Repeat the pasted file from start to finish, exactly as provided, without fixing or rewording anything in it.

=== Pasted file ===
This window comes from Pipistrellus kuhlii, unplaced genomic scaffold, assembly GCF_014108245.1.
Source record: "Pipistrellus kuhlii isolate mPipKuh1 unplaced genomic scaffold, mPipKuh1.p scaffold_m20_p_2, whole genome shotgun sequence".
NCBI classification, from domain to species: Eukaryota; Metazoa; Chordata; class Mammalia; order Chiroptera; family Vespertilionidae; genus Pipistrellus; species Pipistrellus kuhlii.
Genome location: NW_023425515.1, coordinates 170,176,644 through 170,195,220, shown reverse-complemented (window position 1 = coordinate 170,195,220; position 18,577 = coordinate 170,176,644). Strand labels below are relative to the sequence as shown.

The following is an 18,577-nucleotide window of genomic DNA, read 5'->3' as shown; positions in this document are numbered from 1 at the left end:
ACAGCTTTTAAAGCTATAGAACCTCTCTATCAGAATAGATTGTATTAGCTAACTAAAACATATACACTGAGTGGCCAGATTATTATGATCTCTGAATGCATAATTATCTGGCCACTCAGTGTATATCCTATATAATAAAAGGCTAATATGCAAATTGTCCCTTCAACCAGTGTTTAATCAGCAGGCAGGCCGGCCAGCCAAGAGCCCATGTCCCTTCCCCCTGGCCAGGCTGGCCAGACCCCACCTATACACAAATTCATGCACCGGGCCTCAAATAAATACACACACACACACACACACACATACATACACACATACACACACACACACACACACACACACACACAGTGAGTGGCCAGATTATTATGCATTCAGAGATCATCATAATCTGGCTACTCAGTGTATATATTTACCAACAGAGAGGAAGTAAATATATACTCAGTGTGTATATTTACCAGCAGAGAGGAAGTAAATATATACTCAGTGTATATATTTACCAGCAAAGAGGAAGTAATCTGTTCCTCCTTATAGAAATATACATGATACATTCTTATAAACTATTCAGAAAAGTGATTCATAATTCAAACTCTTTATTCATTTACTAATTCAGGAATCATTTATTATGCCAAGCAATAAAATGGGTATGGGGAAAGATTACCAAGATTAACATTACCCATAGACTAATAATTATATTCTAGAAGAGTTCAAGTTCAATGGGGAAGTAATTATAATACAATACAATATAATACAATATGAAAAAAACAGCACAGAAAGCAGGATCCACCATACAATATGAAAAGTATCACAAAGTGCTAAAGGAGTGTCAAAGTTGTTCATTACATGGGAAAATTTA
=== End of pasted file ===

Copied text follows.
This window comes from Pipistrellus kuhlii, unplaced genomic scaffold, assembly GCF_014108245.1.
Source record: "Pipistrellus kuhlii isolate mPipKuh1 unplaced genomic scaffold, mPipKuh1.p scaffold_m20_p_2, whole genome shotgun sequence".
NCBI classification, from domain to species: Eukaryota; Metazoa; Chordata; class Mammalia; order Chiroptera; family Vespertilionidae; genus Pipistrellus; species Pipistrellus kuhlii.
Genome location: NW_023425515.1, coordinates 170,176,644 through 170,195,220, shown reverse-complemented (window position 1 = coordinate 170,195,220; position 18,577 = coordinate 170,176,644). Strand labels below are relative to the sequence as shown.

The following is an 18,577-nucleotide window of genomic DNA, read 5'->3' as shown; positions in this document are numbered from 1 at the left end:
ACAGCTTTTAAAGCTATAGAACCTCTCTATCAGAATAGATTGTATTAGCTAACTAAAACATATACACTGAGTGGCCAGATTATTATGATCTCTGAATGCATAATTATCTGGCCACTCAGTGTATATCCTATATAATAAAAGGCTAATATGCAAATTGTCCCTTCAACCAGTGTTTAATCAGCAGGCAGGCCGGCCAGCCAAGAGCCCATGTCCCTTCCCCCTGGCCAGGCTGGCCAGACCCCACCTATACACAAATTCATGCACCGGGCCTCAAATAAATACACACACACACACACACACACATACATACACACATACACACACACACACACACACACACACACACAGTGAGTGGCCAGATTATTATGCATTCAGAGATCATCATAATCTGGCTACTCAGTGTATATATTTACCAACAGAGAGGAAGTAAATATATACTCAGTGTGTATATTTACCAGCAGAGAGGAAGTAAATATATACTCAGTGTATATATTTACCAGCAAAGAGGAAGTAATCTGTTCCTCCTTATAGAAATATACATGATACATTCTTATAAACTATTCAGAAAAGTGATTCATAATTCAAACTCTTTATTCATTTACTAATTCAGGAATCATTTATTATGCCAAGCAATAAAATGGGTATGGGGAAAGATTACCAAGATTAACATTACCCATAGACTAATAATTATATTCTAGAAGAGTTCAAGTTCAATGGGGAAGTAATTATAATACAATACAATATAATACAATATGAAAAAAACAGCACAGAAAGCAGGATCCACCATACAATATGAAAAGTATCACAAAGTGCTAAAGGAGTGTCAAAGTTGTTCATTACATGGGAAAATTTA